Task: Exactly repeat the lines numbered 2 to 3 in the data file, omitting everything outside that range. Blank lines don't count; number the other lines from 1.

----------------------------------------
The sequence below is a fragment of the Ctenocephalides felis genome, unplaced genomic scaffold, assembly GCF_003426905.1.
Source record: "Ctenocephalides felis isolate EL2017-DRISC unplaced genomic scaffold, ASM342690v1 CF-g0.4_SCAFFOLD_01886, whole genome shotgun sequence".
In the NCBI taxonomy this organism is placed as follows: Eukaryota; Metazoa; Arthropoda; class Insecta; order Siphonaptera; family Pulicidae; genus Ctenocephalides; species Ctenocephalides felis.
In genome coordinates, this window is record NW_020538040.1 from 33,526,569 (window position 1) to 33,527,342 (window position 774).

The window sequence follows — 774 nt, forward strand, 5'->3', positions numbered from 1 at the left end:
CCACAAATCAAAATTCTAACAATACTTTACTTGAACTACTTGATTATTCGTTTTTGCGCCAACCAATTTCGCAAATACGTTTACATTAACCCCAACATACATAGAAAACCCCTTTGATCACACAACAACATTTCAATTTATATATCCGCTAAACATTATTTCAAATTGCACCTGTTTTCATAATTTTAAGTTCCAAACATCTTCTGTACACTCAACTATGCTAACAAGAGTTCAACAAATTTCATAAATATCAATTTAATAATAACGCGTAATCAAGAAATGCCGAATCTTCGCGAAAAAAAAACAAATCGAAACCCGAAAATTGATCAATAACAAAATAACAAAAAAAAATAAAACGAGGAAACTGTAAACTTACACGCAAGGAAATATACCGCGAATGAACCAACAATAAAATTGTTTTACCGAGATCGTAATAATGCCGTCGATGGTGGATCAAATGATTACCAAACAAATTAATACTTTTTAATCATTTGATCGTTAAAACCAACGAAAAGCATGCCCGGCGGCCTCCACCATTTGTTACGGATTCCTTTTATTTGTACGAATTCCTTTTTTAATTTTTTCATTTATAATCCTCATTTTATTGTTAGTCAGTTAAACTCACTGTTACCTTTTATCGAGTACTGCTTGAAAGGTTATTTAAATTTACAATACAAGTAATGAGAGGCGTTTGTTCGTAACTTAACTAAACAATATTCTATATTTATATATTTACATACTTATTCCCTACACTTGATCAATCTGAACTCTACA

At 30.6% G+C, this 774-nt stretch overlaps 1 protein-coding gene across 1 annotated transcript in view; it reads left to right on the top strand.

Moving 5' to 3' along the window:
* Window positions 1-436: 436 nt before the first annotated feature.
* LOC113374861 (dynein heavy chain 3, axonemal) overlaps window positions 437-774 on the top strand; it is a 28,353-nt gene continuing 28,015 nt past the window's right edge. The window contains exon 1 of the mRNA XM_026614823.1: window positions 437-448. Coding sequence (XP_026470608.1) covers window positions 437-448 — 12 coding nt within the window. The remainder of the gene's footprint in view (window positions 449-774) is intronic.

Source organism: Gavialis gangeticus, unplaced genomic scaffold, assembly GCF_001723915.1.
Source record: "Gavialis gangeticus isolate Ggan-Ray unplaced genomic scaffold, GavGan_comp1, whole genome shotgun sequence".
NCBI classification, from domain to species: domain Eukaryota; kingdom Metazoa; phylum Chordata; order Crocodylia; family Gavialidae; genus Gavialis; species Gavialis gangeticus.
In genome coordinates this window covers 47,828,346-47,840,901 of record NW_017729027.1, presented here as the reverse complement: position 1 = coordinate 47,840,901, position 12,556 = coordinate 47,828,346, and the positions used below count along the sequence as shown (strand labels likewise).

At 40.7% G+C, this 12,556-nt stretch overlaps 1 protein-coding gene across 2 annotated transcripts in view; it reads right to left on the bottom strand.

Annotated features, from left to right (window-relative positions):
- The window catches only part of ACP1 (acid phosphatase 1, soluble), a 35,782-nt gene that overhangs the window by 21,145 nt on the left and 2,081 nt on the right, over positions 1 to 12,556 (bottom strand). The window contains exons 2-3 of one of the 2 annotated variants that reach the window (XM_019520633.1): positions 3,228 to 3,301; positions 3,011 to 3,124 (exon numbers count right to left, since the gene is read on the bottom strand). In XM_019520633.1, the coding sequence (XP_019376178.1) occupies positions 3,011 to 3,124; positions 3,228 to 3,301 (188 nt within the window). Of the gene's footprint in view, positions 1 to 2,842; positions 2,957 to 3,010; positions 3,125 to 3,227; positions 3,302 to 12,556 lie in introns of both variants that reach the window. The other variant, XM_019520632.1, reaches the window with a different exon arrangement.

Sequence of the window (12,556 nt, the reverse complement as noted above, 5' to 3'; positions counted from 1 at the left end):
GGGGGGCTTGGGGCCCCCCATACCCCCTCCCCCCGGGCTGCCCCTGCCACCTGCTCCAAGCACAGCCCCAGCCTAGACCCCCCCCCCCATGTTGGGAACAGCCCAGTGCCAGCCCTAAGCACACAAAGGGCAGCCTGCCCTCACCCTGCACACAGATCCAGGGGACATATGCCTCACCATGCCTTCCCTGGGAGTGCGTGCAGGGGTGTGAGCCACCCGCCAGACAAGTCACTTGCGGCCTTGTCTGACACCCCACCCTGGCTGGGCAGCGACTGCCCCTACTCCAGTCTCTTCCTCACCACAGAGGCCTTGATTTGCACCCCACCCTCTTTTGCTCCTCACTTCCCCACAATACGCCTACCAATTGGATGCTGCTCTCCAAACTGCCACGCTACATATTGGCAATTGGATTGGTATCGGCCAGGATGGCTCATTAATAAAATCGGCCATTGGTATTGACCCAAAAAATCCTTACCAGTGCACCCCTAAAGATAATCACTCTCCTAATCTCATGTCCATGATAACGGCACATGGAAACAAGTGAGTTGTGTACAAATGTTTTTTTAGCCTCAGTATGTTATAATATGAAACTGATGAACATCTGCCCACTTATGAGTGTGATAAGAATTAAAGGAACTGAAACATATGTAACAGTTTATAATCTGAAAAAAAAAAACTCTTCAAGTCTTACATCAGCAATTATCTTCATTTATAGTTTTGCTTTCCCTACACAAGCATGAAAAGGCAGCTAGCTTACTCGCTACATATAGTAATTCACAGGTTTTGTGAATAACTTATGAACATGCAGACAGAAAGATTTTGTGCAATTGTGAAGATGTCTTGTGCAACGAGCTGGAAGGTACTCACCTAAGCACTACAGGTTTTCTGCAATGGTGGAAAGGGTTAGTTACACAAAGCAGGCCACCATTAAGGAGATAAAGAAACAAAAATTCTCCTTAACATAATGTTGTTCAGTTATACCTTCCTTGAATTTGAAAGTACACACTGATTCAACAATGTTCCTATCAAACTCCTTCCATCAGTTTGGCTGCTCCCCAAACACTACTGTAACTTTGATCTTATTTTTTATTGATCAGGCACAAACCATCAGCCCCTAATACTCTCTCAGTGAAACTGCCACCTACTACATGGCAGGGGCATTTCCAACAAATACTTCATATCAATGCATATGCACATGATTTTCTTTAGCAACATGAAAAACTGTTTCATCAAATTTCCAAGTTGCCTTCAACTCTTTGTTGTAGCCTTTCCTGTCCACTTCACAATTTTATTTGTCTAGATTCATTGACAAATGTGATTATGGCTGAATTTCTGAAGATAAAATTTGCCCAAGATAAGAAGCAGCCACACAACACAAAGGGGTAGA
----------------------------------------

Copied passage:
Source record: "Ctenocephalides felis isolate EL2017-DRISC unplaced genomic scaffold, ASM342690v1 CF-g0.4_SCAFFOLD_01886, whole genome shotgun sequence".
In the NCBI taxonomy this organism is placed as follows: Eukaryota; Metazoa; Arthropoda; class Insecta; order Siphonaptera; family Pulicidae; genus Ctenocephalides; species Ctenocephalides felis.